Here in New England we've been having a cold spell - many days of teens and lower temperatures. How do bees handle this cold weather?
Well, it turns out that bees have a unique way to survive the cold weather, while maintaining a healthy temperature in their hive.
When the season starts turning toward fall, the beehive will start to prepare for the winter. Drone bees (the males who do nothing but lay around, wait for mating flights, and consume food) are unceremoniously kicked out of the hive (whereupon they die, since nobody is willing to feed them). As the weather gets colder, the bees which are left form a "ball" where they vibrate their wing muscles. This activity generates heat, and the queen in the center is nice and toasty. The bees on the outside circulate towards the center, and the bees in the center move to the outside, in order to give everyone an equal chance to help generate heat.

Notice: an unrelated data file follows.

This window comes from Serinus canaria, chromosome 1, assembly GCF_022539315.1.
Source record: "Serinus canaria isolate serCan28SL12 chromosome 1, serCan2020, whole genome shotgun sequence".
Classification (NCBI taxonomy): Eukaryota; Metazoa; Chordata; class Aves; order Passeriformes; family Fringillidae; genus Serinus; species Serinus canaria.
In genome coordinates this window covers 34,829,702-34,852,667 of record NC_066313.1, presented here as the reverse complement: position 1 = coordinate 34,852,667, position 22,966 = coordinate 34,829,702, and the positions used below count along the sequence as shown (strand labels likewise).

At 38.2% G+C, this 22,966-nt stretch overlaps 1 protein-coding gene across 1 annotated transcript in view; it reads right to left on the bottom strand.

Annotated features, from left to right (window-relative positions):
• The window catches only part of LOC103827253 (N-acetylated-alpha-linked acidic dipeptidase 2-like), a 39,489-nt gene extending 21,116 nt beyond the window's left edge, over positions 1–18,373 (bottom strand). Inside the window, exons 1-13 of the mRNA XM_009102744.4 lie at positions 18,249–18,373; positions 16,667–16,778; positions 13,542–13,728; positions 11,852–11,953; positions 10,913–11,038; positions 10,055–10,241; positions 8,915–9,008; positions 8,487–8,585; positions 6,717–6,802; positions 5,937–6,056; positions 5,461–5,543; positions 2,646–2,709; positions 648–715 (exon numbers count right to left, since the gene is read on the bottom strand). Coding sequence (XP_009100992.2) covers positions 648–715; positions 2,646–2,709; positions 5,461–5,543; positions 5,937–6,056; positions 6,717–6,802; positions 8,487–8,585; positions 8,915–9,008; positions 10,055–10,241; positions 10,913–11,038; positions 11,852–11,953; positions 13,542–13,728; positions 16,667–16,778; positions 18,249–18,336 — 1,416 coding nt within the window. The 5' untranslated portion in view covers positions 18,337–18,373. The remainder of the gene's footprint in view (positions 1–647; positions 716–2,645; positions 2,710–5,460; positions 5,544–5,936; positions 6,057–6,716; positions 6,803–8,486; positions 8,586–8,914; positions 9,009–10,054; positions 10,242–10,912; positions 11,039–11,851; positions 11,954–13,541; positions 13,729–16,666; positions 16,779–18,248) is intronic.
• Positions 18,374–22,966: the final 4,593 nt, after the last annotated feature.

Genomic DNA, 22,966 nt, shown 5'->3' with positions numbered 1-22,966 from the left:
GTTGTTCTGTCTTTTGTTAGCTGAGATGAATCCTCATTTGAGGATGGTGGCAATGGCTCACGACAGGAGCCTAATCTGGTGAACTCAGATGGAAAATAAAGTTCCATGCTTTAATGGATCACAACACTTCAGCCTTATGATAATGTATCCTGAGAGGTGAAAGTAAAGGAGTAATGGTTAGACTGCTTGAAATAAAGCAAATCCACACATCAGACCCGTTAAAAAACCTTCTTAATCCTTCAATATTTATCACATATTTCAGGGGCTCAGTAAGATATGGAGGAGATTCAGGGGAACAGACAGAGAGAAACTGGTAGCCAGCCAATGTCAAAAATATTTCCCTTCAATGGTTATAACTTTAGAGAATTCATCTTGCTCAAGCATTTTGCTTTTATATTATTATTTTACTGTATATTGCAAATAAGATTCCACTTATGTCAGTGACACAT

Since the hive is warm, and the air and outside is cold, condensation forms in the hive. Dripping water is a danger to the beehive - bees can survive the cold just fine, but wet and cold will kill them. Therefore, a hive needs to be slanted slightly so the moisture doesn't drip down on the center of the hive (where the bees are).
Because the bees are all clustered together in the center of the hive, they don't go foraging for food (the temperature needs to be around 50 degrees before the bees will fly out of the hive). They must survive on the honey they have stored up in the hive. But the honey needs to be reachable by the hive cluster - it can't be too far away, or the bees will starve. I've heard of stories of hives dieing with good honey just a few frames away. So sometimes beekeepers need to supplement the honey with sugar syrup (if it is not too cold) or granulated sugar.